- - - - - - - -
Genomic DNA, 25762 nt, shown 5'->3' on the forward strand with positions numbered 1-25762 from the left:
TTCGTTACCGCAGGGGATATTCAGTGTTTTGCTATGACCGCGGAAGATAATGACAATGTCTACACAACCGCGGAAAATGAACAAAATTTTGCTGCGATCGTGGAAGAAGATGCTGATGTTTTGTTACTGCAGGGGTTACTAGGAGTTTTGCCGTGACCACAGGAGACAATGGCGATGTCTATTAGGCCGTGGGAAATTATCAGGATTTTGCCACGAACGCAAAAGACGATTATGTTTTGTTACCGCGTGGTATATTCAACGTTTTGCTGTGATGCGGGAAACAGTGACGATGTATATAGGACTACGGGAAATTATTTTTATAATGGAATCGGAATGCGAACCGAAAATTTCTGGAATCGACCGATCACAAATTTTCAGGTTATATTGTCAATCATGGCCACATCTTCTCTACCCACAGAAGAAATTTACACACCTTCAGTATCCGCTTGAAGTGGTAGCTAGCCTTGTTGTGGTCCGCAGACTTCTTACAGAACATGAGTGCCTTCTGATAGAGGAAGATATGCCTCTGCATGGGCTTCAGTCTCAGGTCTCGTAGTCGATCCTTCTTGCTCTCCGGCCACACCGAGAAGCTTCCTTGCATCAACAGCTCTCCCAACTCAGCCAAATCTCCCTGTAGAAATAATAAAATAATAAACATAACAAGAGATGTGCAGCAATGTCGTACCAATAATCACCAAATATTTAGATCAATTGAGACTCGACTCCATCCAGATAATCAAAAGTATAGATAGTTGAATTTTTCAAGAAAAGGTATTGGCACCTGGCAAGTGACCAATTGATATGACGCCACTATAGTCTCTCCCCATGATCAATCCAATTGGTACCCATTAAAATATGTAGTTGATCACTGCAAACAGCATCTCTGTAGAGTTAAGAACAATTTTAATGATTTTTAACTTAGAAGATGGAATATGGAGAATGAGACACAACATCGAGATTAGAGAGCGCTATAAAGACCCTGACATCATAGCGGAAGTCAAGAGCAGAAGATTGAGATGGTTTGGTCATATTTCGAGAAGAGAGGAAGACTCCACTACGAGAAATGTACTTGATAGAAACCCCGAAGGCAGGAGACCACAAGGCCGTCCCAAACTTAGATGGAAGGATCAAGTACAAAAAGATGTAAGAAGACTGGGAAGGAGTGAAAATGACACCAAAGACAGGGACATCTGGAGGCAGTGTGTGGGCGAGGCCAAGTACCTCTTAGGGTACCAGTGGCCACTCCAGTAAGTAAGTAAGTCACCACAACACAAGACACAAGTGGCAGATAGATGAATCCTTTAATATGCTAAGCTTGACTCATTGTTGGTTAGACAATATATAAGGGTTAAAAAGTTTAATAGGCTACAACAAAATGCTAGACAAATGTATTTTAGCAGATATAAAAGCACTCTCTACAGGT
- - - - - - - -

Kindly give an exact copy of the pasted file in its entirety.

Genomic DNA, 25762 nt, shown 5'->3' on the forward strand with positions numbered 1-25762 from the left:
TTCGTTACCGCAGGGGATATTCAGTGTTTTGCTATGACCGCGGAAGATAATGACAATGTCTACACAACCGCGGAAAATGAACAAAATTTTGCTGCGATCGTGGAAGAAGATGCTGATGTTTTGTTACTGCAGGGGTTACTAGGAGTTTTGCCGTGACCACAGGAGACAATGGCGATGTCTATTAGGCCGTGGGAAATTATCAGGATTTTGCCACGAACGCAAAAGACGATTATGTTTTGTTACCGCGTGGTATATTCAACGTTTTGCTGTGATGCGGGAAACAGTGACGATGTATATAGGACTACGGGAAATTATTTTTATAATGGAATCGGAATGCGAACCGAAAATTTCTGGAATCGACCGATCACAAATTTTCAGGTTATATTGTCAATCATGGCCACATCTTCTCTACCCACAGAAGAAATTTACACACCTTCAGTATCCGCTTGAAGTGGTAGCTAGCCTTGTTGTGGTCCGCAGACTTCTTACAGAACATGAGTGCCTTCTGATAGAGGAAGATATGCCTCTGCATGGGCTTCAGTCTCAGGTCTCGTAGTCGATCCTTCTTGCTCTCCGGCCACACCGAGAAGCTTCCTTGCATCAACAGCTCTCCCAACTCAGCCAAATCTCCCTGTAGAAATAATAAAATAATAAACATAACAAGAGATGTGCAGCAATGTCGTACCAATAATCACCAAATATTTAGATCAATTGAGACTCGACTCCATCCAGATAATCAAAAGTATAGATAGTTGAATTTTTCAAGAAAAGGTATTGGCACCTGGCAAGTGACCAATTGATATGACGCCACTATAGTCTCTCCCCATGATCAATCCAATTGGTACCCATTAAAATATGTAGTTGATCACTGCAAACAGCATCTCTGTAGAGTTAAGAACAATTTTAATGATTTTTAACTTAGAAGATGGAATATGGAGAATGAGACACAACATCGAGATTAGAGAGCGCTATAAAGACCCTGACATCATAGCGGAAGTCAAGAGCAGAAGATTGAGATGGTTTGGTCATATTTCGAGAAGAGAGGAAGACTCCACTACGAGAAATGTACTTGATAGAAACCCCGAAGGCAGGAGACCACAAGGCCGTCCCAAACTTAGATGGAAGGATCAAGTACAAAAAGATGTAAGAAGACTGGGAAGGAGTGAAAATGACACCAAAGACAGGGACATCTGGAGGCAGTGTGTGGGCGAGGCCAAGTACCTCTTAGGGTACCAGTGGCCACTCCAGTAAGTAAGTAAGTCACCACAACACAAGACACAAGTGGCAGATAGATGAATCCTTTAATATGCTAAGCTTGACTCATTGTTGGTTAGACAATATATAAGGGTTAAAAAGTTTAATAGGCTACAACAAAATGCTAGACAAATGTATTTTAGCAGATATAAAAGCACTCTCTACAGGT